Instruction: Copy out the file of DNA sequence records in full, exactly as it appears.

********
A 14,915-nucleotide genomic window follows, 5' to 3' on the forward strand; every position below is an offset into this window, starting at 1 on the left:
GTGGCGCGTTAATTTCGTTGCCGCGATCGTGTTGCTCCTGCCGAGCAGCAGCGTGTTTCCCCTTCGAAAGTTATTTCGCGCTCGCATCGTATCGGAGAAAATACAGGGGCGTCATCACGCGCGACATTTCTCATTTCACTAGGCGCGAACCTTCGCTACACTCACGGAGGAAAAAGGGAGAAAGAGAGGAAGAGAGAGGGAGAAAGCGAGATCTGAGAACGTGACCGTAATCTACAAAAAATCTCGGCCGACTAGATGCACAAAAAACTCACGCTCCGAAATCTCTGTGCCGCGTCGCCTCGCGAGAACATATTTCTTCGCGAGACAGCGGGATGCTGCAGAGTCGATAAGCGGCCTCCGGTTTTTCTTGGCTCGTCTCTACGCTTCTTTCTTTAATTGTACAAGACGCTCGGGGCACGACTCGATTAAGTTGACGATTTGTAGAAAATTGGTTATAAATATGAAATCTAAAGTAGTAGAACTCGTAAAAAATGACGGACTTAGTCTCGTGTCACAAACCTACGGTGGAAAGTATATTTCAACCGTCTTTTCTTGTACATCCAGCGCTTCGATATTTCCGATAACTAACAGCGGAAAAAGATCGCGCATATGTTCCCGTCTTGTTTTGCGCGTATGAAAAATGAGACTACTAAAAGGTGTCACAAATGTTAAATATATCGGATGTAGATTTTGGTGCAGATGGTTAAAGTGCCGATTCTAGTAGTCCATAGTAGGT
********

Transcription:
A 14,915-nucleotide genomic window follows, 5' to 3' on the forward strand; every position below is an offset into this window, starting at 1 on the left:
GTGGCGCGTTAATTTCGTTGCCGCGATCGTGTTGCTCCTGCCGAGCAGCAGCGTGTTTCCCCTTCGAAAGTTATTTCGCGCTCGCATCGTATCGGAGAAAATACAGGGGCGTCATCACGCGCGACATTTCTCATTTCACTAGGCGCGAACCTTCGCTACACTCACGGAGGAAAAAGGGAGAAAGAGAGGAAGAGAGAGGGAGAAAGCGAGATCTGAGAACGTGACCGTAATCTACAAAAAATCTCGGCCGACTAGATGCACAAAAAACTCACGCTCCGAAATCTCTGTGCCGCGTCGCCTCGCGAGAACATATTTCTTCGCGAGACAGCGGGATGCTGCAGAGTCGATAAGCGGCCTCCGGTTTTTCTTGGCTCGTCTCTACGCTTCTTTCTTTAATTGTACAAGACGCTCGGGGCACGACTCGATTAAGTTGACGATTTGTAGAAAATTGGTTATAAATATGAAATCTAAAGTAGTAGAACTCGTAAAAAATGACGGACTTAGTCTCGTGTCACAAACCTACGGTGGAAAGTATATTTCAACCGTCTTTTCTTGTACATCCAGCGCTTCGATATTTCCGATAACTAACAGCGGAAAAAGATCGCGCATATGTTCCCGTCTTGTTTTGCGCGTATGAAAAATGAGACTACTAAAAGGTGTCACAAATGTTAAATATATCGGATGTAGATTTTGGTGCAGATGGTTAAAGTGCCGATTCTAGTAGTCCATAGTAGGT